— from Bailey’s collection of poems, Wind and Weather
(Doulos Christou Press reprint edition 2008)
Read the Book’s introduction here

Faith And Trust

Two workmen true as I passed by

Announced what things beyond us lie,

Two views that never can agree

Yet each one knew just what will be.

Of present days they were not sure

But each man’s future was secure,

For faith had set them both to know

Precisely how our destins flow.

But only this and this I know,

That I am here and then I go.

I pass my work with hope and zest

And live my time as it seems best;

I live it full and drain it deep,

Tis well to live, ’tis vain to weep.

If there be things I cannot tell

The more I trust that all is well.

I take the cheer from daily lot

And for the rest I vex me not,

For what there is beyond the sod

I leave it all to Time and God.

 

Read an excerpt below from Liberty Hyde Bailey’s classic book:

OUTLOOK TO NATURE.

Anyone who is signed up for a free email subscription to the ERB is eligible to receive a free PDF version of this ebook.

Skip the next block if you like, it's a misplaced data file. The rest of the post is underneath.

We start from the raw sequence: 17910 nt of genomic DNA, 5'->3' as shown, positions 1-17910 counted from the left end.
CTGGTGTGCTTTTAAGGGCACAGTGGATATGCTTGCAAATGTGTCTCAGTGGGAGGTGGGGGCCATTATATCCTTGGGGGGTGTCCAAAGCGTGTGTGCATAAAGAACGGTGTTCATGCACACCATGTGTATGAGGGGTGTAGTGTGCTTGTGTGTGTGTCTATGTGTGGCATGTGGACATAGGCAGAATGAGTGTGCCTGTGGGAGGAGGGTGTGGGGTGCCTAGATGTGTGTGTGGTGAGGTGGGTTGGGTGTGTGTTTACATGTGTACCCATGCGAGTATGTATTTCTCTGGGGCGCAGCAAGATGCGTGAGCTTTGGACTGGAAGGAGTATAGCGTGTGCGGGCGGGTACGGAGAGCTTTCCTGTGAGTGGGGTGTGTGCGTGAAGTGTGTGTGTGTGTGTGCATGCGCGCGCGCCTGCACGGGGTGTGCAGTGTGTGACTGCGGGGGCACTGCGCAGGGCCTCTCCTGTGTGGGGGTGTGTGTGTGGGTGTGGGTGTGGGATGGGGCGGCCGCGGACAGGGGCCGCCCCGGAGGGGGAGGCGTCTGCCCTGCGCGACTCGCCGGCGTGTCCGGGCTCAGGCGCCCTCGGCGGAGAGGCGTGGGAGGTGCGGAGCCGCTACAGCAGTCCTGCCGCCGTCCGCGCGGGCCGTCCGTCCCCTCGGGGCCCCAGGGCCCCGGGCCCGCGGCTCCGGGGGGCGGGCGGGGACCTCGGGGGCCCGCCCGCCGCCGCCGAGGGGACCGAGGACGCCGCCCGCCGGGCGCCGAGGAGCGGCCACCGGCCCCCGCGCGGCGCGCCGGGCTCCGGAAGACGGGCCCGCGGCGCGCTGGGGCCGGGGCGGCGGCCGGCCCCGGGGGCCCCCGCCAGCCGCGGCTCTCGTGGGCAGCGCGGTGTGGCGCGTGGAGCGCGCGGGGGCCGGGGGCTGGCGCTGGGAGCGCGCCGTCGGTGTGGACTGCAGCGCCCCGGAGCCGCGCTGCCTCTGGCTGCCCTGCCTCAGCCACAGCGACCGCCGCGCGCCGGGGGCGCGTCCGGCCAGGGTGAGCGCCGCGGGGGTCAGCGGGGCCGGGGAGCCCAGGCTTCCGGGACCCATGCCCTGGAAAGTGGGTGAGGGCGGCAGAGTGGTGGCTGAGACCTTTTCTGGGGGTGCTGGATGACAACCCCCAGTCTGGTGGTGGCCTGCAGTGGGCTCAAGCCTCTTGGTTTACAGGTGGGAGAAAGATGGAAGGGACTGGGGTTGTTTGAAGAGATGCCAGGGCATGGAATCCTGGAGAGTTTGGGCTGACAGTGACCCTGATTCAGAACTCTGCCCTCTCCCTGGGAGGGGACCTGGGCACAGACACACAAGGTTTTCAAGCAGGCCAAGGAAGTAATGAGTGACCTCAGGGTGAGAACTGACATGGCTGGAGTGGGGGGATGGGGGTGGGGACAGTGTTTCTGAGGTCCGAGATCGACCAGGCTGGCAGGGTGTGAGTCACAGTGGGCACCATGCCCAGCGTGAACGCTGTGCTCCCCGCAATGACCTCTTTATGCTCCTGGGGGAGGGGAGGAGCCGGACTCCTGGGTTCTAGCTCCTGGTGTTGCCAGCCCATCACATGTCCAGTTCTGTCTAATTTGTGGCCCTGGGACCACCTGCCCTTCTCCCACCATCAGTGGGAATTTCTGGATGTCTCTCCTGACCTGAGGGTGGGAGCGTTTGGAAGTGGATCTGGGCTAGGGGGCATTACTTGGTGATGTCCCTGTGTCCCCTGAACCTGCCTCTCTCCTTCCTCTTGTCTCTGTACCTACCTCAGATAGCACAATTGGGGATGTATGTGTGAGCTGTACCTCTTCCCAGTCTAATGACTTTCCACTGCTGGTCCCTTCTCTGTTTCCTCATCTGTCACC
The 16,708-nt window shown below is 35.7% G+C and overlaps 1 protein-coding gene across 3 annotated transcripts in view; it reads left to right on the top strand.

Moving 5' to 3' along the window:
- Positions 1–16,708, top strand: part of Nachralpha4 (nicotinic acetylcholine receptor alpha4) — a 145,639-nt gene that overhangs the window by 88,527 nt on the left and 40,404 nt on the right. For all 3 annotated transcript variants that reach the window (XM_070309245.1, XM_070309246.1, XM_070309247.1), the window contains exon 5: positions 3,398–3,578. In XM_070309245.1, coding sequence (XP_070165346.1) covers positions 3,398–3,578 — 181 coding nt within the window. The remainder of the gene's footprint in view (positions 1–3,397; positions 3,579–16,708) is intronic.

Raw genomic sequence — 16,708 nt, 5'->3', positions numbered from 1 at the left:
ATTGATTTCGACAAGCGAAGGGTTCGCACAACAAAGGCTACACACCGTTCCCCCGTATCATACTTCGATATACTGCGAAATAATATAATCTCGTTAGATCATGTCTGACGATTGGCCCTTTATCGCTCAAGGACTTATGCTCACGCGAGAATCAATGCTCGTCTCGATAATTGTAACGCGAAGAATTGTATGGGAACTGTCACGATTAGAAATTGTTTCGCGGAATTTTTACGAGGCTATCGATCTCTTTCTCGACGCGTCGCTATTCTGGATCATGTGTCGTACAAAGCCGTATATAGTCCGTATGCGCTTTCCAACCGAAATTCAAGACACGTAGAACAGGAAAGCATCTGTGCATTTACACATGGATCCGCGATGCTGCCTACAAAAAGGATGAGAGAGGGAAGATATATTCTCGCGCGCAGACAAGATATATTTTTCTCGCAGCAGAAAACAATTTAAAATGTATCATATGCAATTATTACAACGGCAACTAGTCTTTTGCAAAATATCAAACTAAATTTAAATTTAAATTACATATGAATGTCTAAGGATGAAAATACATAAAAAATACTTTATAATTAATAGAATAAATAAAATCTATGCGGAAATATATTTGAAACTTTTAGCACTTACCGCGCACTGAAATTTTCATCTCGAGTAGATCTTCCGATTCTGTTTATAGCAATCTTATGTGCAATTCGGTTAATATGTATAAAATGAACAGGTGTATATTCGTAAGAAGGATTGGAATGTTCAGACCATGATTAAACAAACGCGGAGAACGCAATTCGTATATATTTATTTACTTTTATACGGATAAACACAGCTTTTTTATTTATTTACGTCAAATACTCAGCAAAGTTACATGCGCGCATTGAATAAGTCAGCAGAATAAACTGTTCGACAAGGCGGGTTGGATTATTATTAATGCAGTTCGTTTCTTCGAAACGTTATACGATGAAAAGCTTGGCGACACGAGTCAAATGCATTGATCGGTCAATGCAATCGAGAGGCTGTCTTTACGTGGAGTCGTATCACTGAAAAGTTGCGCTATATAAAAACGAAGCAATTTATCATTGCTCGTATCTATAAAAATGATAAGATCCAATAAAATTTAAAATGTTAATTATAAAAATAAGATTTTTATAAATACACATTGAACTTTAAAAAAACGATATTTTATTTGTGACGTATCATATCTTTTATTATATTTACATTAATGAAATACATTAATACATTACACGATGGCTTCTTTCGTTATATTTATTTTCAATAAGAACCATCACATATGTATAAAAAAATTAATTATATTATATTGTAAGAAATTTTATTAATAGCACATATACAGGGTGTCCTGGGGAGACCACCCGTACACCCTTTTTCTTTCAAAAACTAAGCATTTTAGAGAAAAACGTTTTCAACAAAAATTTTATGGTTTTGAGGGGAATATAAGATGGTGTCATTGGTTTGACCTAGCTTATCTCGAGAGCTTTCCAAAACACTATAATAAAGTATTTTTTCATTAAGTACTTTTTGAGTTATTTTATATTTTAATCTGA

CLICK HERE to request your free ebook copy of OUTLOOK TO NATURE.

(NOTE: You do not have to be a new subscriber, and if you are already subscribed, you can skip step #1 on the above page. )



 

“Apple-Year”
Liberty Hyde Bailey

[ from Wind and Weather: Poems
Read the Book’s Intro ]

My last winter apple I ate today.
Shapely and stout in their modelled skins
Securely packed in my cellar bins
Two dozen good kinds of apple-spheres lay.

And today I went to my orchard trees
And picked me the first-ripe yellow fruits
That hung far out on the swinging shoots
In summer suns and the wonder-day breeze.

And thereby it was that the two years met
Deep in the heart of the ripe July
When the wheat was shocked and streams were dry;
And weather of winter stayed with me yet.

For I planted these orchard trees myself
On hillside slopes that belong to me
Where visions are wide and winds are free
That all the round year might come to my shelf.

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“Spring Rivulet”
Liberty Hyde Bailey

(From WIND AND WEATHER: POEMS
Doulos Christou Press, 2008 edition)

When the March suns come
And meadows are free
And the waters start
A-way to the sea,
Far back in the fields
When the keen winds blow
I follow a rill
From a bank of snow.
There the last drift lies
In a fence-row hedge
And an inch-wide thread
Drops out of its edge;
And the, day-old pools
Ice-rimmed on the grass
Seep into the stream
As its waters pass.
Sparkle and sparkle the streamlets roam,
Grasses and twigs are pointing from home.

Oh winter, my winter, you have left me again;
The snow’s gone from the hillsides and meadows are bare,
The orchards are vacant and all stark is the glen,
The highways are drying and the woodlands are spare.